Hafiz Saeed, center, head of religious group Jamaat-ud-Dawa leaves after addressing a rally against caricatures published in French magazine Charlie Hebdo, in Lahore, Pakistan, Sunday, Jan. 18, 2015. -AP/File
ISLAMABAD: In what appears to be a move towards the swift implementation of the National Action Plan (NAP), Pakistan on Thursday said the bank accounts of Jamaatud Dawa (JuD) have been frozen and foreign travel restrictions have been imposed on Hafiz Saeed, the organisation's leader.
"Pakistan took this decision under the UN obligation and not under pressure from any other quarter including John Kerry," Foreign Office spokesperson Tasneem Aslam said in a briefing at the Foreign Ministry in Islamabad.
Aslam said that assets of all banned organisations in the country have been frozen and that the country is taking action against terrorists with discrimination, according to a report published on Radio Pakistan.
The FO spokesperson also said that the Haqqani Network has also been banned, however, she added that the organisation does not have bank accounts in Pakistan. She further reiterated that the decision has been taken in Pakistan's own interest and not due to external pressure.
The US and India both have always considered JuD, the ‘charity’ organisation run by Hafiz Muhammad Saeed, as the sister organisation of banned Lashkar-e-Taiba, a militant outfit facing blame of masterminding 2008 terrorist attacks in Mumbai.
The Haqqani Network, founded by Afghan warlord Jalaluddin Haqqani, has been blamed for some of the most deadly attacks on US-led foreign forces in Afghanistan was designated as a terrorist organisation by the United States in September 2012.
An interior ministry official a day earlier confirmed to Dawn.com that Jamaatud Dawa (JuD) and the Haqqani network are in the list of proscribed outfits. However, the government showed reluctance to announce the curb in an official capacity.
Talking to Dawn.com, an interior ministry official said the United States had sought a ban on the Haqqani network and the Jamaatud Dawa (JuD) but the matter was being delayed.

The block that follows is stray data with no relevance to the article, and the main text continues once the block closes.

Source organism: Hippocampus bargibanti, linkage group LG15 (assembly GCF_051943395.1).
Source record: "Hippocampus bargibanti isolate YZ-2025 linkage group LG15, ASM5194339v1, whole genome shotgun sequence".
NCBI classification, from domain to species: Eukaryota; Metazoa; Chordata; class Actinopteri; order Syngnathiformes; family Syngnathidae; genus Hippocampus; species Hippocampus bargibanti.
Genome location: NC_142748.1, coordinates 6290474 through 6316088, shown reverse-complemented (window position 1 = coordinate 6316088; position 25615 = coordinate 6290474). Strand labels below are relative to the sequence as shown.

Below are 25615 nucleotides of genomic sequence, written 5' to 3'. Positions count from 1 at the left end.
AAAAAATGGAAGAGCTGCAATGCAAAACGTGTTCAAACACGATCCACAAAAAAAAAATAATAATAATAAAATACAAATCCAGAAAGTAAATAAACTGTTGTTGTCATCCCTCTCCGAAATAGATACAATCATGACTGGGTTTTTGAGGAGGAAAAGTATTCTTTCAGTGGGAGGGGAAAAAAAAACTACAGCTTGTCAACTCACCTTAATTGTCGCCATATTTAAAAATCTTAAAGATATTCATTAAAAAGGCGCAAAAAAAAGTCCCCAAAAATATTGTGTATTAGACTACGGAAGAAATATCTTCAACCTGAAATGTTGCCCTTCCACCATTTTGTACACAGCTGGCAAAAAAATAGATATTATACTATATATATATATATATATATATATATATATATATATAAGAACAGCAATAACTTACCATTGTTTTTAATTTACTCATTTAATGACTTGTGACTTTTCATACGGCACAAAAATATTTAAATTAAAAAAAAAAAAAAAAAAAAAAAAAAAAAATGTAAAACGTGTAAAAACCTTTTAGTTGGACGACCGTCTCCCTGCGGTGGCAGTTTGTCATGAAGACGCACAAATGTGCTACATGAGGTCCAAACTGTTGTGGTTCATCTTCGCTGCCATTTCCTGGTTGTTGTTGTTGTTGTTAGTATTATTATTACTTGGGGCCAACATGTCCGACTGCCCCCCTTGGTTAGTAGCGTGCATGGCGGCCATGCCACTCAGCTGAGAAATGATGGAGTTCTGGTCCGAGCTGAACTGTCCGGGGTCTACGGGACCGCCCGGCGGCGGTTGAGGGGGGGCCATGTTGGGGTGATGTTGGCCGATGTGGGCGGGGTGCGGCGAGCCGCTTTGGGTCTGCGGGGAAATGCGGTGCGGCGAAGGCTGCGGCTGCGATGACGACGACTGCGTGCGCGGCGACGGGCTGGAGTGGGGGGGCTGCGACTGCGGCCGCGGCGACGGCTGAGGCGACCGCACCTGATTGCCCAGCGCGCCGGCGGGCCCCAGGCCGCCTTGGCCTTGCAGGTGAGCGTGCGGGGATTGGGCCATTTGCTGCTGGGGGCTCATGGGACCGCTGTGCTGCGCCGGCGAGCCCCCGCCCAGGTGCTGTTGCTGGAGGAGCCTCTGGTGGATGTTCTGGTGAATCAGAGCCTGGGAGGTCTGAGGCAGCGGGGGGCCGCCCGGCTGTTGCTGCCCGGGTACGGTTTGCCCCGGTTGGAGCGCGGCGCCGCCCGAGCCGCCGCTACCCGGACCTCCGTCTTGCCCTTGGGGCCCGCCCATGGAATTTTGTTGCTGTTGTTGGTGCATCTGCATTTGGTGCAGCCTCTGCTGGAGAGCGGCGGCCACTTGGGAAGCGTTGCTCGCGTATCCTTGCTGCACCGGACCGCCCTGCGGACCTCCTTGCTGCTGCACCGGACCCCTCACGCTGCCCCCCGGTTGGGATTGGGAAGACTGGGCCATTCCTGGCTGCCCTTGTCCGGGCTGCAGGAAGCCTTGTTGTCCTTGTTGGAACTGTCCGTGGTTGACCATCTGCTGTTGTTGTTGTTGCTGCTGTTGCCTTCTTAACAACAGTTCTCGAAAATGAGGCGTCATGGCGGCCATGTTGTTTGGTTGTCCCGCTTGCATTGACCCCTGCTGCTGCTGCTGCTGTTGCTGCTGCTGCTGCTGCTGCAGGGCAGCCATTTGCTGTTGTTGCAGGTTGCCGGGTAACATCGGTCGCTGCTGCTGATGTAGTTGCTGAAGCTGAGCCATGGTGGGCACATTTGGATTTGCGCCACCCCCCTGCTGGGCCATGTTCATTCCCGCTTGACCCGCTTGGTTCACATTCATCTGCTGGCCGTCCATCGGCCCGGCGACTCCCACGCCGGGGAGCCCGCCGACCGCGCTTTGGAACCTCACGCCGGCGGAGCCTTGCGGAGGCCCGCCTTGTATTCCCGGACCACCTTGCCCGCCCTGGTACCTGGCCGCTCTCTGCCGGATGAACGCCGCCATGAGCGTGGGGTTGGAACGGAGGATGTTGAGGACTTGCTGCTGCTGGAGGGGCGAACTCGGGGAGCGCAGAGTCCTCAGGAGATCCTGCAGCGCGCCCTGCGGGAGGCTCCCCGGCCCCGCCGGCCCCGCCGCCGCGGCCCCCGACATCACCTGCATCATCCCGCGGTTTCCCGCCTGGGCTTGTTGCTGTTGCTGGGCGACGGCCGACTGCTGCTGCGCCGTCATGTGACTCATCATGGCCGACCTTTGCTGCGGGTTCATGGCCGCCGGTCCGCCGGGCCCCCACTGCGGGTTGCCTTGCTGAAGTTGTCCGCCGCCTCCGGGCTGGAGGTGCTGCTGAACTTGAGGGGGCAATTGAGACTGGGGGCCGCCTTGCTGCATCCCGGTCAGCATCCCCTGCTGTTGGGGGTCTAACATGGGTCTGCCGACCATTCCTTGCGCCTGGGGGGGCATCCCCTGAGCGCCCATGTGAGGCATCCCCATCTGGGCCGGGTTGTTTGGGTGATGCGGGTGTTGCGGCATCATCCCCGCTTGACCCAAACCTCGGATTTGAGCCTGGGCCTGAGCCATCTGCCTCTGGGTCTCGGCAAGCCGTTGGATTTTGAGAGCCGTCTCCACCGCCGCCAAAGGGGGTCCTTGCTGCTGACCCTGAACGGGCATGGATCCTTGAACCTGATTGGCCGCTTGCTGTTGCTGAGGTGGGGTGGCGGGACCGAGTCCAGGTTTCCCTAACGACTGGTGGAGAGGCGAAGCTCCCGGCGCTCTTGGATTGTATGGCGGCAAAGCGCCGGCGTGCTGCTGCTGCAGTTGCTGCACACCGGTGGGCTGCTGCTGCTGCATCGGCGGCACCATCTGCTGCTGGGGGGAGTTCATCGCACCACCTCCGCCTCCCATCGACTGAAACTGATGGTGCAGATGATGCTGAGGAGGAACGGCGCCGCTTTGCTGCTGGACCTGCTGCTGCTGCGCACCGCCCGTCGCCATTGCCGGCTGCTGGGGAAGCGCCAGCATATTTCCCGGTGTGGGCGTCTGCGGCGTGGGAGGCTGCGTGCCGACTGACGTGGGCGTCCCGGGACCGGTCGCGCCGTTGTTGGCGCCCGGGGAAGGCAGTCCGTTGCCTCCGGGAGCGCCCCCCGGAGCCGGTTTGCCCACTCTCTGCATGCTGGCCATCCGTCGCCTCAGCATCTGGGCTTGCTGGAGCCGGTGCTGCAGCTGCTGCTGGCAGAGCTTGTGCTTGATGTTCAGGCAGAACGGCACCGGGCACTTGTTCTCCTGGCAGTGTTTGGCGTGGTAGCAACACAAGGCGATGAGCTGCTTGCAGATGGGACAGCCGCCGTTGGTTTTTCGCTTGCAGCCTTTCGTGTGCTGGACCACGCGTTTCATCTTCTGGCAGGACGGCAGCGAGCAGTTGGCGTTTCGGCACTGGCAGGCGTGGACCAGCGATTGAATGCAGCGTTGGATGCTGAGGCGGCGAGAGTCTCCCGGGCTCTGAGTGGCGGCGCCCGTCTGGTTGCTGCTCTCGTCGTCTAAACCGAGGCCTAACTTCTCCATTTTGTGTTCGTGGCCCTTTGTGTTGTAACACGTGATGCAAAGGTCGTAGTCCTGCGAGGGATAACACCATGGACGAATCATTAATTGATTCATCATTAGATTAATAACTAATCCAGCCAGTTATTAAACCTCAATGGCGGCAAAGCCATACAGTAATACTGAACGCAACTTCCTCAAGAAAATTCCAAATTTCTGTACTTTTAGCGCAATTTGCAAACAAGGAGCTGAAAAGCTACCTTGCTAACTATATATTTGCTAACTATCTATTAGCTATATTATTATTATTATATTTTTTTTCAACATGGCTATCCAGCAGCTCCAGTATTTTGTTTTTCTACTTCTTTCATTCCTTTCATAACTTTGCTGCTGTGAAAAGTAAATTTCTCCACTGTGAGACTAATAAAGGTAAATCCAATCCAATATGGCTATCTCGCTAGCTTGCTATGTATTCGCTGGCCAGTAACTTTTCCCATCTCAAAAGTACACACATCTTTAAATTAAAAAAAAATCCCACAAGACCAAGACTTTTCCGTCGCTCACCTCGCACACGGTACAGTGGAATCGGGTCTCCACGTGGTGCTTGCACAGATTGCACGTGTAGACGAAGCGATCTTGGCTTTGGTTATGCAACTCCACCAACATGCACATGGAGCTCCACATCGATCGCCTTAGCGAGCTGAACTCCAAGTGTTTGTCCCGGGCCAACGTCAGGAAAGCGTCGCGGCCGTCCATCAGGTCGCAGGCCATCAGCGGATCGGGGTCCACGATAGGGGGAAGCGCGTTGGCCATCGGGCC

According to the documents available with Dawn.com, the interior ministry has added Harkat-ul-Jihad Islami, Harkat-ul-Mujahideen, Falah-i-Insaniat Foundation, Ummah Tameer-i-Nau, Haji Khairullah Hajji Sattar Money Exchange, Rahat Limited, Roshan Money Exchange, Al Akhtar Trust, Al Rashid Trust, Haqqani network and Jamaatud Dawa to the list of proscribed organisations.
“During his recent visit to Islamabad, US Secretary of State John Kerry also appreciated the decision of the government to put a ban on the Haqqani network and the Jamaatud Dawa,” the official said.
He said the government had already directed the departments concerned to take immediate steps to freeze the assets of the banned outfits, including the Haqqani Network and JuD.
Editorial: Ban on militant groups
In the long, convoluted history of the Pakistani state banning militant groups, the present episode may be the most mysterious: a US government spokesperson has publicly and explicitly welcomed a decision by Pakistan to ban several more militant groups, even though absolutely no one in government here has made any such announcement.
If US State Department Deputy Spokesperson Marie Harf’s assertion in a news briefing on Friday proves true — “We welcome [the decision] to outlaw the Haqqani network, Jamaatud Dawa, and I think about 10 other organisations linked to violent extremism,” Ms Harf is quoted as saying — it would demonstrate that the bad old days of Pakistani leaders treating external powers as more relevant and important in matters of national security than, say, the Pakistani public or parliament have never really gone away.
Even more problematically, the latest move — if, indeed, it is announced soon, as Ms Harf has claimed it will be — would bolster the perception that Pakistan is fighting militancy at the behest of others, especially the US, and not because this is a war that this country must fight and win for its own survival.
There is no doubt that the Pakistani state needs to do more against a much wider spectrum of militant and extremist groups operating its soil.
Focusing on simply the so-called anti-Pakistan militant networks such as the TTP will only produce medium-term results, perhaps, but guarantees long-term failure in the fight against militancy. This is both because of the overlapping nature of militant groups — operational, strategic and ideological — and because a long-term future where the state is in competition with militias for predominance inside Pakistan is not a future that ought to be acceptable to anyone in this country.
So yes, the Haqqani network needs to be banned as does the Jamaatud Dawa and sundry more names that may come to light soon. But without a zero-tolerance policy against militancy, there will be no winning strategy.
Zero tolerance certainly does not mean simply military operations and heavy-handed counterterrorism measures in the urban areas; what it does suggest is a commitment to progressively disarm and dismantle militant groups and the wider extremist network that enables those groups to survive and thrive.
Of course, simply banning more groups will not mean much unless the previous bans are implemented, the new bans cover all incarnations of a militant group, and there are sustained efforts by the law-enforcement and intelligence apparatus to ensure banned organisations do not quietly regroup once the initial focus fades. That has never happened before.
And the present is even more complicated. What will a ban on the Haqqani network mean in practice given that the major sanctuary in North Waziristan has already been disrupted by Operation Zarb-e-Azb? What will banning the JuD mean for the Falahi Insaniyat Foundation? Will the government offer answers — to anything?